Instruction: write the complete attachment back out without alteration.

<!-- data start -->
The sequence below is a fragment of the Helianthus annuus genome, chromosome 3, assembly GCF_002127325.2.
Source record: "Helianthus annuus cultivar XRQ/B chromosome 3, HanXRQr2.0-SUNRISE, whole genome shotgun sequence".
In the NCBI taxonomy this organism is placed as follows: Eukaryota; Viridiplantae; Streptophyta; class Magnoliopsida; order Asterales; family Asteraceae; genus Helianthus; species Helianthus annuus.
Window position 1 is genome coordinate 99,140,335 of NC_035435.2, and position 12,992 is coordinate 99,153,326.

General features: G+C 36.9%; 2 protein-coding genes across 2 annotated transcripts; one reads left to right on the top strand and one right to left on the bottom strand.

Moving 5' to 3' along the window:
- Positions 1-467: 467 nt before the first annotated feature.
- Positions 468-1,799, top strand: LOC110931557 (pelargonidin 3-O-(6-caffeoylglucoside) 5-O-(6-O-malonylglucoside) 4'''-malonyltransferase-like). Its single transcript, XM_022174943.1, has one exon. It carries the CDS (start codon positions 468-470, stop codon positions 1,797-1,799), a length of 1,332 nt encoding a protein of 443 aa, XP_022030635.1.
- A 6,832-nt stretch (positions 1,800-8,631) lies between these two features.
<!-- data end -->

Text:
The sequence below is a fragment of the Helianthus annuus genome, chromosome 3, assembly GCF_002127325.2.
Source record: "Helianthus annuus cultivar XRQ/B chromosome 3, HanXRQr2.0-SUNRISE, whole genome shotgun sequence".
In the NCBI taxonomy this organism is placed as follows: Eukaryota; Viridiplantae; Streptophyta; class Magnoliopsida; order Asterales; family Asteraceae; genus Helianthus; species Helianthus annuus.
Window position 1 is genome coordinate 99,140,335 of NC_035435.2, and position 12,992 is coordinate 99,153,326.

General features: G+C 36.9%; 2 protein-coding genes across 2 annotated transcripts; one reads left to right on the top strand and one right to left on the bottom strand.

Moving 5' to 3' along the window:
- Positions 1-467: 467 nt before the first annotated feature.
- Positions 468-1,799, top strand: LOC110931557 (pelargonidin 3-O-(6-caffeoylglucoside) 5-O-(6-O-malonylglucoside) 4'''-malonyltransferase-like). Its single transcript, XM_022174943.1, has one exon. It carries the CDS (start codon positions 468-470, stop codon positions 1,797-1,799), a length of 1,332 nt encoding a protein of 443 aa, XP_022030635.1.
- A 6,832-nt stretch (positions 1,800-8,631) lies between these two features.